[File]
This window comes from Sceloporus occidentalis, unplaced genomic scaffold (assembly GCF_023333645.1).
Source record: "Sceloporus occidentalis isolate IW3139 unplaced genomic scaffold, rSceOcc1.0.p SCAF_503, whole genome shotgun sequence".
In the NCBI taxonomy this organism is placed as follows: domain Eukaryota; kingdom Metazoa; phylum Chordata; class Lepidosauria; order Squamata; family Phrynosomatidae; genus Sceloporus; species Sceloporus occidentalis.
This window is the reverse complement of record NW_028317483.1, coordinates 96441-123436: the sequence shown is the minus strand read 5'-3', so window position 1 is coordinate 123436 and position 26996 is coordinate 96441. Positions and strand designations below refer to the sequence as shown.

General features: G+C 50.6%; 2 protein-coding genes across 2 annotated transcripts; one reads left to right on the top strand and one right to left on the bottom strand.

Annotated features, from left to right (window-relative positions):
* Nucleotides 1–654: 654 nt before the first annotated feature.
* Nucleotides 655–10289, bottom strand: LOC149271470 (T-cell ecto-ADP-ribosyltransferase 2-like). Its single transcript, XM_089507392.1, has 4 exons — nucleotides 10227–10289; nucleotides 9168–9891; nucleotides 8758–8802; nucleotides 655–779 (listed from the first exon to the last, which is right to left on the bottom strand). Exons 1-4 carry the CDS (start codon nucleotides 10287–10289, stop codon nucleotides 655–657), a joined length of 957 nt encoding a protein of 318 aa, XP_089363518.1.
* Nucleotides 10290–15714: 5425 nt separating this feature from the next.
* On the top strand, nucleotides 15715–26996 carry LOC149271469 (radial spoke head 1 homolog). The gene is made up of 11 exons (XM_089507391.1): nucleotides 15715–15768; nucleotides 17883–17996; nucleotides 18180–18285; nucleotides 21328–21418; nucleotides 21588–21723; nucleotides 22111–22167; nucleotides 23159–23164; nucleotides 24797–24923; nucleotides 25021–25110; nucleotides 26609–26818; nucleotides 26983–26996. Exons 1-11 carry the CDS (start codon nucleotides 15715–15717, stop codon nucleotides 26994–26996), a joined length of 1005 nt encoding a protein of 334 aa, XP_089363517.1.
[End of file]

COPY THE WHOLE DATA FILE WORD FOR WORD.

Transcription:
This window comes from Sceloporus occidentalis, unplaced genomic scaffold (assembly GCF_023333645.1).
Source record: "Sceloporus occidentalis isolate IW3139 unplaced genomic scaffold, rSceOcc1.0.p SCAF_503, whole genome shotgun sequence".
In the NCBI taxonomy this organism is placed as follows: domain Eukaryota; kingdom Metazoa; phylum Chordata; class Lepidosauria; order Squamata; family Phrynosomatidae; genus Sceloporus; species Sceloporus occidentalis.
This window is the reverse complement of record NW_028317483.1, coordinates 96441-123436: the sequence shown is the minus strand read 5'-3', so window position 1 is coordinate 123436 and position 26996 is coordinate 96441. Positions and strand designations below refer to the sequence as shown.

General features: G+C 50.6%; 2 protein-coding genes across 2 annotated transcripts; one reads left to right on the top strand and one right to left on the bottom strand.

Annotated features, from left to right (window-relative positions):
* Nucleotides 1–654: 654 nt before the first annotated feature.
* Nucleotides 655–10289, bottom strand: LOC149271470 (T-cell ecto-ADP-ribosyltransferase 2-like). Its single transcript, XM_089507392.1, has 4 exons — nucleotides 10227–10289; nucleotides 9168–9891; nucleotides 8758–8802; nucleotides 655–779 (listed from the first exon to the last, which is right to left on the bottom strand). Exons 1-4 carry the CDS (start codon nucleotides 10287–10289, stop codon nucleotides 655–657), a joined length of 957 nt encoding a protein of 318 aa, XP_089363518.1.
* Nucleotides 10290–15714: 5425 nt separating this feature from the next.
* On the top strand, nucleotides 15715–26996 carry LOC149271469 (radial spoke head 1 homolog). The gene is made up of 11 exons (XM_089507391.1): nucleotides 15715–15768; nucleotides 17883–17996; nucleotides 18180–18285; nucleotides 21328–21418; nucleotides 21588–21723; nucleotides 22111–22167; nucleotides 23159–23164; nucleotides 24797–24923; nucleotides 25021–25110; nucleotides 26609–26818; nucleotides 26983–26996. Exons 1-11 carry the CDS (start codon nucleotides 15715–15717, stop codon nucleotides 26994–26996), a joined length of 1005 nt encoding a protein of 334 aa, XP_089363517.1.